Things still are busy, but I couldn’t miss the opportunity to share this with you! A couple weeks ago I posted about the Why I Farm Movement to honor farmers. If you haven’t heard of it yet, be sure to read my last post and check it out!
But my reason for writing today is because they just posted their new video! Why I Farm has been highlighting Midwest farmers and sharing their stories about why they love to farm. As an advocate for agriculture, (Agvocate as we like to say) I absolutely LOVE this! I have seen so many people take for granted how cheap and accessible our food system is that they don’t always appreciate how much hard work goes into producing it.
The videos from Why I Farm do an incredible job of showing just how much passion and emotion these farmers have for what they do. Get your Kleenex ready.. because if your from a farm family, or grew up around farming… some of these may bring tears to your eyes (At least they did for me).
The new video highlights a young farmer from Warrensburg, IL named Nathan Wentworth. He shares his family’s farming history and what it means to him to be able to carry on that tradition. But this video is so much more than that.
My favorite part is that he also shares that there’s more to farming than just driving a tractor. It’s knowing about how to care for the crops, the land and … wait, why am I explaining this? I’ll just let Nathan tell you for himself…
“To put it simply, I love farming. I love figuring out problems. I love watching life grow, transform and develop. I love being a biologist, a botanist, a chemist, an engineer, a marketer and all the professions involved with farming. I love all of it, but nothing can hold a candle to farming with my family. To carry on the traditions, and values that the generations before me developed…and then pass those on to the generation’s to come. That is something God has blessed our family with and it is something we will not take for granted. That’s why I farm.” – Nathan Wentworth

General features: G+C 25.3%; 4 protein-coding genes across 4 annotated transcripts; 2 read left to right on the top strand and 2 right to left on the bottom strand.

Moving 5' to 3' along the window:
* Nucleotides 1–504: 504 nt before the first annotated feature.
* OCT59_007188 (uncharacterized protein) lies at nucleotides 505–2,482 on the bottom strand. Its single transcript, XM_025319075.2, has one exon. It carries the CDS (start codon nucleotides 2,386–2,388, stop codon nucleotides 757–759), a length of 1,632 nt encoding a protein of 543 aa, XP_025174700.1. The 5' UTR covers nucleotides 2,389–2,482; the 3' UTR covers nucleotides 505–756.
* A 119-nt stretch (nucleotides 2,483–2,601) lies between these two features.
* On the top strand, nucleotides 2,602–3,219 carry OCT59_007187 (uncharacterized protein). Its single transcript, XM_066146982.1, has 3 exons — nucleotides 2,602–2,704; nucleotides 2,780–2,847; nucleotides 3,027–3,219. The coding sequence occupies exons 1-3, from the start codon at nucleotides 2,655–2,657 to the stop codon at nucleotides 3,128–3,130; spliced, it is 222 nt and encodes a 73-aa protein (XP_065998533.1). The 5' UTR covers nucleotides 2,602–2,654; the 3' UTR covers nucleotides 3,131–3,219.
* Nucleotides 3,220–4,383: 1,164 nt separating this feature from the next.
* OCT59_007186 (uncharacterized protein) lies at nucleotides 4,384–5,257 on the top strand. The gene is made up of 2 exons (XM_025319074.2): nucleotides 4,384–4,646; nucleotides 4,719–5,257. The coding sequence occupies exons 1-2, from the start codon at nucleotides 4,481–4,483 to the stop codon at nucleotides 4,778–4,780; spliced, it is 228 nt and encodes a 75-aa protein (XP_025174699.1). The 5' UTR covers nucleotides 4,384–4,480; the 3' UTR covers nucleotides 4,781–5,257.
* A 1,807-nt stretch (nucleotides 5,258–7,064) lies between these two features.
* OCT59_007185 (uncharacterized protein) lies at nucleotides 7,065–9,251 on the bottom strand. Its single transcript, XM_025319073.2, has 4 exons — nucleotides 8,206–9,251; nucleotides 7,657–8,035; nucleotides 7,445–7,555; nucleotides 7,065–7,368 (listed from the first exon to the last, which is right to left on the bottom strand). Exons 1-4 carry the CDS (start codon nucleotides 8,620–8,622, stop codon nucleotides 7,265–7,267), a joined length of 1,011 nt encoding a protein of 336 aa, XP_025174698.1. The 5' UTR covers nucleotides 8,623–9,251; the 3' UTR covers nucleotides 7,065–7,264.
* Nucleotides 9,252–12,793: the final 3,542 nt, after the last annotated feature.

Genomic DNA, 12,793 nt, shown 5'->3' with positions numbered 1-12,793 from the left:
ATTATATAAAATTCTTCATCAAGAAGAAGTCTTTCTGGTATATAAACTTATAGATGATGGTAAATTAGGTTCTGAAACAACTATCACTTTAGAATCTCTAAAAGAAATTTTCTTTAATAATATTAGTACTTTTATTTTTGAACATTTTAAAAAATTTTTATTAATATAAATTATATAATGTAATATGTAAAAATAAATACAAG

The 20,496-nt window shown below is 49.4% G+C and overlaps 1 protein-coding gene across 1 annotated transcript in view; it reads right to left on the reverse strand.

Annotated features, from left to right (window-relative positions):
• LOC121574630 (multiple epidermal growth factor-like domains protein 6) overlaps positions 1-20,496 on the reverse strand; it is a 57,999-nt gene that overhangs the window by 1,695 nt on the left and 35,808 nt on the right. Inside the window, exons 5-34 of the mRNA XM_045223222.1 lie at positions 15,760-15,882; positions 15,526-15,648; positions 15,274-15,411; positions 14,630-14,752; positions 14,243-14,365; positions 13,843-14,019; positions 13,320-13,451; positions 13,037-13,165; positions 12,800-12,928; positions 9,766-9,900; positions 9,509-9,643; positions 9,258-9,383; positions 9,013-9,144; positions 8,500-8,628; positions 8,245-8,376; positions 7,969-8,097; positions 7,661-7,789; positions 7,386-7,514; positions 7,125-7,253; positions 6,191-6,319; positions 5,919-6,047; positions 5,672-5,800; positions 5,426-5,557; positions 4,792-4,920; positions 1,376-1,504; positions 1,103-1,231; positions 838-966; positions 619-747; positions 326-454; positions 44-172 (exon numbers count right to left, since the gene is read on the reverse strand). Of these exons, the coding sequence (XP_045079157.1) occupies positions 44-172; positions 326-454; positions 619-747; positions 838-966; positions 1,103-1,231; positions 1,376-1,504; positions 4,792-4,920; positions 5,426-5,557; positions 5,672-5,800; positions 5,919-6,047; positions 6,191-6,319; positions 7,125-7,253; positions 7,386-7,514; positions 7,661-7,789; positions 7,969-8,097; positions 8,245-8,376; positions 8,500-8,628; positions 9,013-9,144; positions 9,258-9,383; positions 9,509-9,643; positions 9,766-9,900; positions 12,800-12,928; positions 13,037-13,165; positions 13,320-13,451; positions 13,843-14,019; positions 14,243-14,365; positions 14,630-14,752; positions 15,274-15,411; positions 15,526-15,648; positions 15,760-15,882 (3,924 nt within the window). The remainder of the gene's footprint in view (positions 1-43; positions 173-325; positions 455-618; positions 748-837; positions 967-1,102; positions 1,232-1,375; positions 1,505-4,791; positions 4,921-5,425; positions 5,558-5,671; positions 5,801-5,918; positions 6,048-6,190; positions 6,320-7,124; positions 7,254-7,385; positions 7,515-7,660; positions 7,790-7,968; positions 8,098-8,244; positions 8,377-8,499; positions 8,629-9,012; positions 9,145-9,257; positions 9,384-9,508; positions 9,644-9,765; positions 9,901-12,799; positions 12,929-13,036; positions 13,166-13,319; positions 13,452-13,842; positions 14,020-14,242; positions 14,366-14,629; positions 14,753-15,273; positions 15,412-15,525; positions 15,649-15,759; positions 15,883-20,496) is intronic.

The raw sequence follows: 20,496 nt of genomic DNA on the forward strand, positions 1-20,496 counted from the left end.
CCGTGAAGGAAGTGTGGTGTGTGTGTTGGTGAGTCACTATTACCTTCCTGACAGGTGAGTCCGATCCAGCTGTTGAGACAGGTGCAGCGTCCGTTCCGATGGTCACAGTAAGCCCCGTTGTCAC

What did you think? Powerful stuff, right? I may be the only one, but it sure makes me proud to be from a farming background and to be working in agriculture! Thank you Nathan, and all farmers, for all that you do!
Also, with harvest season in full swing and farmers out on the roads, please use this video as a remember to respect them on the roads and slow down! I know we’re all busy (myself included) but this graphic from Kelly at the Old Blue Silo is perfect to put it in to perspective.
Well said, Kelly. Well said!
So now that it’s the weekend, join me in unplugging from the digital world for a while and have some relaxation time! But before I go I wanted to share that I have joined the movement to honor farmers, and I hope that’ll you’ll join me too! Visit whyifarm.com to learn how you can help honor farmers.
Have a great weekend everyone!
In honor of Earth Day, there are several activities happening around Indianapolis! Events like these are great ways to get the whole family involved and explore new ways to make our planet a better place.
One exciting event is the Earth Day Indiana Festival on Saturday April 27 in downtown Indy. This is a free outdoor festival with over 130 environmental and conservation exhibits, special activities for the kids, great music and wonderful food.
The festival is being held at the White River State Park and goes from 11 a.m. – 4 p.m.
With over 130 exhibits there’s going to be a lot to see so I wanted to point out a few neat booths that you won’t want to miss.
Indiana’s Family of Farmers – a proud sponsor of Earth Day Indiana – will have two booths at the event. Now you might be wandering, what are a group of farmers doing at Earth Day? Well, a famer’s livelihood depends on the land so they also have to be good environmentalists to make sure their fields last from year to year. Indiana’s farm families work hard to be good stewards of our land and they want to help promote taking care of the soil.